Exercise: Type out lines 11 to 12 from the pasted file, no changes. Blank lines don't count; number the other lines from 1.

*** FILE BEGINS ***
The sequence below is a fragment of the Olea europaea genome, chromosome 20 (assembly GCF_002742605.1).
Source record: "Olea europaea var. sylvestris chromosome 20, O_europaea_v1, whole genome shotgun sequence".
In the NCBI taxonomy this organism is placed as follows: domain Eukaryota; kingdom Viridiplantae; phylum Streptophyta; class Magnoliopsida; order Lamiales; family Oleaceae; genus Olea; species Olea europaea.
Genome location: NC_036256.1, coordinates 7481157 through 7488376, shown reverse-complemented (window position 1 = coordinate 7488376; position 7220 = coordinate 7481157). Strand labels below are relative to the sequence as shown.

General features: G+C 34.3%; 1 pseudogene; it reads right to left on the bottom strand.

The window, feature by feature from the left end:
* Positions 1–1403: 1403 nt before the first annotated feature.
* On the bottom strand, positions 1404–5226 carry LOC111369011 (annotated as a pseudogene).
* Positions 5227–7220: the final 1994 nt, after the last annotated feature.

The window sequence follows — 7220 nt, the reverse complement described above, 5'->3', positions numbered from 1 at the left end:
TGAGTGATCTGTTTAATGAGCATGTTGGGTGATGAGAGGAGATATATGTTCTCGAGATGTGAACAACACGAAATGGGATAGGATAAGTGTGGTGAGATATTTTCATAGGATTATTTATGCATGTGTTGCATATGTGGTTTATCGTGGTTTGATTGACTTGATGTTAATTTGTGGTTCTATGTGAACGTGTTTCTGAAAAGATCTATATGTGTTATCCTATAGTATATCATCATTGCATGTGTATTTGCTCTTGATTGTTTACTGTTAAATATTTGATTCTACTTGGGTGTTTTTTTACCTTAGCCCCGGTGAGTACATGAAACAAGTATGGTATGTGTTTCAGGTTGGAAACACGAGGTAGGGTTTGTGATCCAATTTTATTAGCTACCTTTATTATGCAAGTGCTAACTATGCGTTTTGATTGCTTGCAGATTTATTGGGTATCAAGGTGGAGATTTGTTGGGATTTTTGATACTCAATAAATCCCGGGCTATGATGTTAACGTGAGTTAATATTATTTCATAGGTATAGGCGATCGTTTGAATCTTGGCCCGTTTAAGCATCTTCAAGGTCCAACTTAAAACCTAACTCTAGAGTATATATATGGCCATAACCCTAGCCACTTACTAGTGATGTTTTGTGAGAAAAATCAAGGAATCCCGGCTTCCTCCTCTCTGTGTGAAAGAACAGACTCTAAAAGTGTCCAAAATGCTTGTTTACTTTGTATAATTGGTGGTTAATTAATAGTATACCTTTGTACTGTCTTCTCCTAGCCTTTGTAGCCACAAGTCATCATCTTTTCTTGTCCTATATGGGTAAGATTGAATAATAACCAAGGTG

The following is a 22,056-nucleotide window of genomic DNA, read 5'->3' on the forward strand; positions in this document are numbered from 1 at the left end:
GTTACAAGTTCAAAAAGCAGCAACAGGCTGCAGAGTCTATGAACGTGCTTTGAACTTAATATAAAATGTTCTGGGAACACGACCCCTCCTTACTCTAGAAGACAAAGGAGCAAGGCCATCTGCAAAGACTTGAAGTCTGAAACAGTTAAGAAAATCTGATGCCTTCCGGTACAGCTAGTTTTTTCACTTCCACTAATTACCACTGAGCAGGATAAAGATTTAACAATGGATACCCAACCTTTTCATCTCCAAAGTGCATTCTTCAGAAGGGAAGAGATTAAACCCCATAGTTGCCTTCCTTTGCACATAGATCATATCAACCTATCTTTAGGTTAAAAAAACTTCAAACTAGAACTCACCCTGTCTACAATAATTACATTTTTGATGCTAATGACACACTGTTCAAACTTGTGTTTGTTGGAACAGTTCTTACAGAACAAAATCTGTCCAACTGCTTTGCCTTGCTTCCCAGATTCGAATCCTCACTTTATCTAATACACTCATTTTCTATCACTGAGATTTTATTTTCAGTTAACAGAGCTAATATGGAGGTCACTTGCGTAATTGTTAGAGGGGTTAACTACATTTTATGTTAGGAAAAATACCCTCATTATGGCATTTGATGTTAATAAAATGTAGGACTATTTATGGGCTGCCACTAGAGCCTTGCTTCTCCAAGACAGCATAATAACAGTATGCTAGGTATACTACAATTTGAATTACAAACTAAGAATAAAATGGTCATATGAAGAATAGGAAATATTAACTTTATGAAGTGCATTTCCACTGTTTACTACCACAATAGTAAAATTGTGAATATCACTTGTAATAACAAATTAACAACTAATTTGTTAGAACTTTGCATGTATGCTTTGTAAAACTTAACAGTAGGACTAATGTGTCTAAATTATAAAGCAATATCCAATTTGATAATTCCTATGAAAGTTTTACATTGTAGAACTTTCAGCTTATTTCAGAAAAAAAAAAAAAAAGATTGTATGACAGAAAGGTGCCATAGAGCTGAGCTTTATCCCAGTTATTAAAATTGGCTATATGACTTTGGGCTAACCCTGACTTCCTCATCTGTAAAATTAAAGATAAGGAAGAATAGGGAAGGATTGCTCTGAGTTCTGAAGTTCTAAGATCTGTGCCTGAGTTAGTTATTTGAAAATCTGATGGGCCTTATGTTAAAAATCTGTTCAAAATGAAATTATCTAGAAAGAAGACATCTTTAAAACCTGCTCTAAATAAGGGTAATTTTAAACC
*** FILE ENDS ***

TGAGTGATCTGTTTAATGAGCATGTTGGGTGATGAGAGGAGATATATGTTCTCGAGATGTGAACAACACGAAATGGGATAGGATAAGTGTGGTGAGATATTTTCATAGGATTATTTATGCATGTGTTGCATATGTGGTTTATCGTGGTTTGATTGACTTGATGTTAATTTGTGGTTCTATGTGAACGTGTTTCTGAAAAGATCTATATGTGTTATCCTATAGTATATCATCATTGCATGTGTATTTGCTCTTGATTGTTTACTGTTAAATATTTGATTCTACTTGGGTGTTTTTTTACCTTAGCCCCGGTGAGTACATGAAACAAGTATGGTATGTGTTTCAGGTTGGAAACACGAGGTAGGGTTTGTGATCCAATTTTATTAGCTACCTTTATTATGCAAGTGCTAACTATGCGTTTTGATTGCTTGCAGATTTATTGGGTATCAAGGTGGAGATTTGTTGGGATTTTTGATACTCAATAAATCCCGGGCTATGATGTTAACGTGAGTTAATATTATTTCATAGGTATAGGCGATCGTTTGAATCTTGGCCCGTTTAAGCATCTTCAAGGTCCAACTTAAAACCTAACTCTAGAGTATATATATGGCCATAACCCTAGCCACTTACTAGTGATGTTTTGTGAGAAAAATCAAGGAATCCCGGCTTCCTCCTCTCTGTGTGAAAGAACAGACTCTAAAAGTGTCCAAAATGCTTGTTTACTTTGTATAATTGGTGGTTAATTAATAGTATACCTTTGTACTGTCTTCTCCTAGCCTTTGTAGCCACAAGTCATCATCTTTTCTTGTCCTATATGGGTAAGATTGAATAATAACCAAGGTG

The following is a 22,056-nucleotide window of genomic DNA, read 5'->3' on the forward strand; positions in this document are numbered from 1 at the left end: